Lesser known but similarly charming are the Fens, to the west of King’s Lynn, on the borders of Lincolnshire and Cambridgeshire. This marshland was drained and the water re-routed in order to create land for arable farming. So many acres of East Anglia were given over in this way to the growing of wheat, barley, oats and rye, it led to the region being called the breadbasket of England. This farming was integral to the survival of Norfolk. With no mineral deposits to fall back on, the Industrial Revolution of the 18th and 19th centuries largely passed the county by. Here, the towns had made their wealth on the back of the wool trade, primarily in the 14th and 15th centuries. Dororthy L Sayers, Golden Age detective story writer, spent much of her life in Fenland, and set the Peter Wimsey novel, The Nine Tailors, here. She captures the eerie atmosphere of the Fens and its churches beautifully in the book.
South of the Fens and the broads lies Breckland, another unusual natural habitat near the town of Thetford, and the home of Grime’s Graves. This sandy heath, covered with gorse and Scots pines, is the driest place in Britain.
|George Vancouver statue at King’s Lynn|
Although parts of Norfolk can seem remote (many rural railway stations were closed in the 1960s) that hasn’t stopped its residents making a mark on the wider world. One of Thetford’s most famous sons was Thomas Paine, a Founding Father of the US. A radical intellectual, Paine’s works on philosophy and free thinking included The Rights of Man, which advocated a written constitution for England and lower taxes for the poor. Another to head for the Americas was King’s Lynn man George Vancouver (1757–1798), a Royal Navy officer who gave his surname to the Canadian west coast city. Seaside resort Great Yarmouth gave the world Anna Sewell, the author of best selling children’s favourite, Black Beauty. Anna was born in 1820, but at the age of 14 a fall left her crippled. She used horse-drawn carriages to get around, which led to the life-long love of animals that prompted Black Beauty. Published when the author was 57, it was to be her only success. She died five months later.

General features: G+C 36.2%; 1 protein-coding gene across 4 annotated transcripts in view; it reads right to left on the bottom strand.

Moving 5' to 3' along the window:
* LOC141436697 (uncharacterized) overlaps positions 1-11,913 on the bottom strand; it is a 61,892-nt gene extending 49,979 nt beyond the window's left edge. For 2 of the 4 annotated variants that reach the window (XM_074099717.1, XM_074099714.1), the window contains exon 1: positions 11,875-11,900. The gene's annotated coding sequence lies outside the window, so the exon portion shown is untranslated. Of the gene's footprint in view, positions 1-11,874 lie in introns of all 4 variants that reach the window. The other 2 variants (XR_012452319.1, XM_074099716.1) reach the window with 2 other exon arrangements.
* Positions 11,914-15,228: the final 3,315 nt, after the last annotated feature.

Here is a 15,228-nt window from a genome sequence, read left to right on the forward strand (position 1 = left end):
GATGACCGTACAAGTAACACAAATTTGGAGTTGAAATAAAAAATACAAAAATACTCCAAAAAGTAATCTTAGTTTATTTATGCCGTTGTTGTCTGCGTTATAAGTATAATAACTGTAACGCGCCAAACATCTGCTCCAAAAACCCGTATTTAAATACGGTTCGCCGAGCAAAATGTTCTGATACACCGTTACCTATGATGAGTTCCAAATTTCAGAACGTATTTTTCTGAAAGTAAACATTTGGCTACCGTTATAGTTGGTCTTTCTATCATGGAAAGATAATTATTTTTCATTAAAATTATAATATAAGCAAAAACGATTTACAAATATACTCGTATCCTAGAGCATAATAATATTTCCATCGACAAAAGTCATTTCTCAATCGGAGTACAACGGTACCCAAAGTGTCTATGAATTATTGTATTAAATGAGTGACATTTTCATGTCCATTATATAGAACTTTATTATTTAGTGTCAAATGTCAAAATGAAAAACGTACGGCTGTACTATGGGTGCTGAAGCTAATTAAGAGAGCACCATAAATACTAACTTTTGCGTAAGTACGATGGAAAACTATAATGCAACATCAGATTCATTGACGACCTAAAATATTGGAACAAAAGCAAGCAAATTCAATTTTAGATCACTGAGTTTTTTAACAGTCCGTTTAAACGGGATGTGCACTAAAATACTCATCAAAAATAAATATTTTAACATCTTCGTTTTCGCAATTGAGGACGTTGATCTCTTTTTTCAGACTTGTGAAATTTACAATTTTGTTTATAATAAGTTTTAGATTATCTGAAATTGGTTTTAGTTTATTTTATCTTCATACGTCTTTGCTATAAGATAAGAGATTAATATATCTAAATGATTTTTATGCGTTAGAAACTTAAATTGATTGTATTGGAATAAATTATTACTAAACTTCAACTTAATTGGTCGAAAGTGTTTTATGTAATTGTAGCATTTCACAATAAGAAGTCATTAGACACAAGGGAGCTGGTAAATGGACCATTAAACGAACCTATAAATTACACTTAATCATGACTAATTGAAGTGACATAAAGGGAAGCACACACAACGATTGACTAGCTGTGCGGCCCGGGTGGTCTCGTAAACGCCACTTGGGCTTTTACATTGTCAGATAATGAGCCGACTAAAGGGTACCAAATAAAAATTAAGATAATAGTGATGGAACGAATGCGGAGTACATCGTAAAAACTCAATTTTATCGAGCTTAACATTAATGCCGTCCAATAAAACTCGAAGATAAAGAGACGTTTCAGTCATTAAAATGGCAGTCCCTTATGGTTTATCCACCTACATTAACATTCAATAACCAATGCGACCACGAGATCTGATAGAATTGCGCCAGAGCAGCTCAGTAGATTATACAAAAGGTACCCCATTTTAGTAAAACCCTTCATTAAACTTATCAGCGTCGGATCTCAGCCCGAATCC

Without doubt, the most famous Norfolk figure is âVice Admiral Horatio Lord Nelson, the fearless figure of the Royal Navy who led the English to victory at the Battle of Trafalgar, where he was killed in 1805. He was born in 1758 in the quiet village of Burnham Thorpe, where his father was rector. The young Horatio was educated at several schools across the county, including King Edward VI School in Norwich. Although he was buried at St Paul’s Cathedral, Nelson’s memory lives on in Burnham Thorpe church. The lectern and a cross in the chancel are made from timbers that came from his ship, HMS Victory, and a bust in marble looks down over his father’s tomb.
The market town of Swaffham, just south of the wild Breckland landscapes, was also a favourite of Nelson and Lady Hamilton and they would no doubt approve of the stylish surroundings that today greet you at Strattons. Once home to Howard Carter – the archaeologist who famously discovered Tutankhamun’s tomb – this Queen Anne Palladian villa has been transformed into an award-winning, independent, family-run, boutique hotel.